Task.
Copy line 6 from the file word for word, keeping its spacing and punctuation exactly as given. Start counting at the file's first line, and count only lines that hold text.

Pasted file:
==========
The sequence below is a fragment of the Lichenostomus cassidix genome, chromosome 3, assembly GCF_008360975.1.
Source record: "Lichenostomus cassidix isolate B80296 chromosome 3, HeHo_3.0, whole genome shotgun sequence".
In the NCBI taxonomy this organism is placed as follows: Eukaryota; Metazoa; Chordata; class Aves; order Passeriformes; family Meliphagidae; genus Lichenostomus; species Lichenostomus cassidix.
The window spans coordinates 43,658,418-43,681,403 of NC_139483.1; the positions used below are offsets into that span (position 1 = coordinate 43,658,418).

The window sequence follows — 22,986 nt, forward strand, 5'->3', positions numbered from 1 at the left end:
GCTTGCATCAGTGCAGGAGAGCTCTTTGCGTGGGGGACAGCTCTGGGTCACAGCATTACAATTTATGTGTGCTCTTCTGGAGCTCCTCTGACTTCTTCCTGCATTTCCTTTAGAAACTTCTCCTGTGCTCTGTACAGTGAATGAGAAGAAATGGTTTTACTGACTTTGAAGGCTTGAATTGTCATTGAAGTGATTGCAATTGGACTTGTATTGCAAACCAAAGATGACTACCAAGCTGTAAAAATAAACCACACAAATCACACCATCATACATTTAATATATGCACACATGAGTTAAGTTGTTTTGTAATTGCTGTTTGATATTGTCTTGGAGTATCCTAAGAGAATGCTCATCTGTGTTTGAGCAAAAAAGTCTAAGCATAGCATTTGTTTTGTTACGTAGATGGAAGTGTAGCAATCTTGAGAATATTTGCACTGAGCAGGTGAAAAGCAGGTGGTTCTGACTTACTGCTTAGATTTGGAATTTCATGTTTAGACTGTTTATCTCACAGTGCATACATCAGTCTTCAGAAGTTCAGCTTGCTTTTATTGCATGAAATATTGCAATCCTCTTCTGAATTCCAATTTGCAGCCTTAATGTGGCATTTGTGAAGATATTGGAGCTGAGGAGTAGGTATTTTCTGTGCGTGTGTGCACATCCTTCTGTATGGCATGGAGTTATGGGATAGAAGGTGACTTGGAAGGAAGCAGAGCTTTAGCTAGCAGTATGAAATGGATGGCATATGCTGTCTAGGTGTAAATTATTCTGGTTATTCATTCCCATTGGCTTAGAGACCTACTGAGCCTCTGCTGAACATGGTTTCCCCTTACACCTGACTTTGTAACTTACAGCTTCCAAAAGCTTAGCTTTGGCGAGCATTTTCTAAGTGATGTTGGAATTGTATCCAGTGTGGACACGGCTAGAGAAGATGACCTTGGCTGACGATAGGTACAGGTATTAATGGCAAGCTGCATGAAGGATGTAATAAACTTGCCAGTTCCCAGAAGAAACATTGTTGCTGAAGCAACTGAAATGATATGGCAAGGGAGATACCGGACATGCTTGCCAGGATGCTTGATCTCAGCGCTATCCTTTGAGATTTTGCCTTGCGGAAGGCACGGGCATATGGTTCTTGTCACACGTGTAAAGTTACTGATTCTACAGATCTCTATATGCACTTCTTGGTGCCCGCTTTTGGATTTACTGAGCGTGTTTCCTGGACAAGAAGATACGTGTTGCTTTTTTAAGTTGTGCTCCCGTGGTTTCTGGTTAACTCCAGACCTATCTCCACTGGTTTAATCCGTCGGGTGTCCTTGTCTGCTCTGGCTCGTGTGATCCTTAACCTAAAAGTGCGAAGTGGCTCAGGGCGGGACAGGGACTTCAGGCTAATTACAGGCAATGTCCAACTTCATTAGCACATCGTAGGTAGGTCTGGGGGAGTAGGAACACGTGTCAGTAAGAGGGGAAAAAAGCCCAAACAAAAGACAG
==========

GCTTGCATCAGTGCAGGAGAGCTCTTTGCGTGGGGGACAGCTCTGGGTCACAGCATTACAATTTATGTGTGCTCTTCTGGAGCTCCTCTGACTTCTTCCTGCATTTCCTTTAGAAACTTCTCCTGTGCTCTGTACAGTGAATGAGAAGAAATGGTTTTACTGACTTTGAAGGCTTGAATTGTCATTGAAGTGATTGCAATTGGACTTGTATTGCAAACCAAAGATGACTACCAAGCTGTAAAAATAAACCACACAAATCACACCATCATACATTTAATATATGCACACATGAGTTAAGTTGTTTTGTAATTGCTGTTTGATATTGTCTTGGAGTATCCTAAGAGAATGCTCATCTGTGTTTGAGCAAAAAAGTCTAAGCATAGCATTTGTTTTGTTACGTAGATGGAAGTGTAGCAATCTTGAGAATATTTGCACTGAGCAGGTGAAAAGCAGGTGGTTCTGACTTACTGCTTAGATTTGGAATTTCATGTTTAGACTGTTTATCTCACAGTGCATACATCAGTCTTCAGAAGTTCAGCTTGCTTTTATTGCATGAAATATTGCAATCCTCTTCTGAATTCCAATTTGCAGCCTTAATGTGGCATTTGTGAAGATATTGGAGCTGAGGAGTAGGTATTTTCTGTGCGTGTGTGCACATCCTTCTGTATGGCATGGAGTTATGGGATAGAAGGTGACTTGGAAGGAAGCAGAGCTTTAGCTAGCAGTATGAAATGGATGGCATATGCTGTCTAGGTGTAAATTATTCTGGTTATTCATTCCCATTGGCTTAGAGACCTACTGAGCCTCTGCTGAACATGGTTTCCCCTTACACCTGACTTTGTAACTTACAGCTTCCAAAAGCTTAGCTTTGGCGAGCATTTTCTAAGTGATGTTGGAATTGTATCCAGTGTGGACACGGCTAGAGAAGATGACCTTGGCTGACGATAGGTACAGGTATTAATGGCAAGCTGCATGAAGGATGTAATAAACTTGCCAGTTCCCAGAAGAAACATTGTTGCTGAAGCAACTGAAATGATATGGCAAGGGAGATACCGGACATGCTTGCCAGGATGCTTGATCTCAGCGCTATCCTTTGAGATTTTGCCTTGCGGAAGGCACGGGCATATGGTTCTTGTCACACGTGTAAAGTTACTGATTCTACAGATCTCTATATGCACTTCTTGGTGCCCGCTTTTGGATTTACTGAGCGTGTTTCCTGGACAAGAAGATACGTGTTGCTTTTTTAAGTTGTGCTCCCGTGGTTTCTGGTTAACTCCAGACCTATCTCCACTGGTTTAATCCGTCGGGTGTCCTTGTCTGCTCTGGCTCGTGTGATCCTTAACCTAAAAGTGCGAAGTGGCTCAGGGCGGGACAGGGACTTCAGGCTAATTACAGGCAATGTCCAACTTCATTAGCACATCGTAGGTAGGTCTGGGGGAGTAGGAACACGTGTCAGTAAGAGGGGAAAAAAGCCCAAACAAAAGACAG